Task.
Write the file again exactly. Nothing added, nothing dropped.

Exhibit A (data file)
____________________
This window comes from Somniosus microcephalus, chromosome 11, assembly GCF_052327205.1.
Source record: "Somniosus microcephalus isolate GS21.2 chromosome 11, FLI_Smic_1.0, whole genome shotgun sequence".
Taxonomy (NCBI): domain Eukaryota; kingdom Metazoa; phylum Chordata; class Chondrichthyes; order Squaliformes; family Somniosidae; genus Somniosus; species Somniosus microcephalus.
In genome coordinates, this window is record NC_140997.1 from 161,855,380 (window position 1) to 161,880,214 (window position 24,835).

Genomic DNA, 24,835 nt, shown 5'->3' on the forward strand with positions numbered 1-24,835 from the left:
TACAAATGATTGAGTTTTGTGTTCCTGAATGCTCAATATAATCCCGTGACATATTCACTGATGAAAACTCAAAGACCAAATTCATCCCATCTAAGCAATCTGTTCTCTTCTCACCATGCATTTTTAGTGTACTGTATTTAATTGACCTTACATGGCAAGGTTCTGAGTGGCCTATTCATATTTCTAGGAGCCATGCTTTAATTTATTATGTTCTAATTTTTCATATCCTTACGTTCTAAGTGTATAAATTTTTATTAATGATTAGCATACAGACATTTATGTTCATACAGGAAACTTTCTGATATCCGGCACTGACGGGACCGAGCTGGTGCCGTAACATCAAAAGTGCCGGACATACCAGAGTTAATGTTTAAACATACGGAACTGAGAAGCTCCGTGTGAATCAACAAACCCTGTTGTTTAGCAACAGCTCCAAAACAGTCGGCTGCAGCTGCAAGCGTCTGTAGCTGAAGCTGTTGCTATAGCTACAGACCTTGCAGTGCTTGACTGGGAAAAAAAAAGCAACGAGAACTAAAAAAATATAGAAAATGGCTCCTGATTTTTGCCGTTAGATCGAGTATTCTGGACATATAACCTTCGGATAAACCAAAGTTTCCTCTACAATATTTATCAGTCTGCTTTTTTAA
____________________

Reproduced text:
This window comes from Somniosus microcephalus, chromosome 11, assembly GCF_052327205.1.
Source record: "Somniosus microcephalus isolate GS21.2 chromosome 11, FLI_Smic_1.0, whole genome shotgun sequence".
Taxonomy (NCBI): domain Eukaryota; kingdom Metazoa; phylum Chordata; class Chondrichthyes; order Squaliformes; family Somniosidae; genus Somniosus; species Somniosus microcephalus.
In genome coordinates, this window is record NC_140997.1 from 161,855,380 (window position 1) to 161,880,214 (window position 24,835).

Genomic DNA, 24,835 nt, shown 5'->3' on the forward strand with positions numbered 1-24,835 from the left:
TACAAATGATTGAGTTTTGTGTTCCTGAATGCTCAATATAATCCCGTGACATATTCACTGATGAAAACTCAAAGACCAAATTCATCCCATCTAAGCAATCTGTTCTCTTCTCACCATGCATTTTTAGTGTACTGTATTTAATTGACCTTACATGGCAAGGTTCTGAGTGGCCTATTCATATTTCTAGGAGCCATGCTTTAATTTATTATGTTCTAATTTTTCATATCCTTACGTTCTAAGTGTATAAATTTTTATTAATGATTAGCATACAGACATTTATGTTCATACAGGAAACTTTCTGATATCCGGCACTGACGGGACCGAGCTGGTGCCGTAACATCAAAAGTGCCGGACATACCAGAGTTAATGTTTAAACATACGGAACTGAGAAGCTCCGTGTGAATCAACAAACCCTGTTGTTTAGCAACAGCTCCAAAACAGTCGGCTGCAGCTGCAAGCGTCTGTAGCTGAAGCTGTTGCTATAGCTACAGACCTTGCAGTGCTTGACTGGGAAAAAAAAAGCAACGAGAACTAAAAAAATATAGAAAATGGCTCCTGATTTTTGCCGTTAGATCGAGTATTCTGGACATATAACCTTCGGATAAACCAAAGTTTCCTCTACAATATTTATCAGTCTGCTTTTTTAA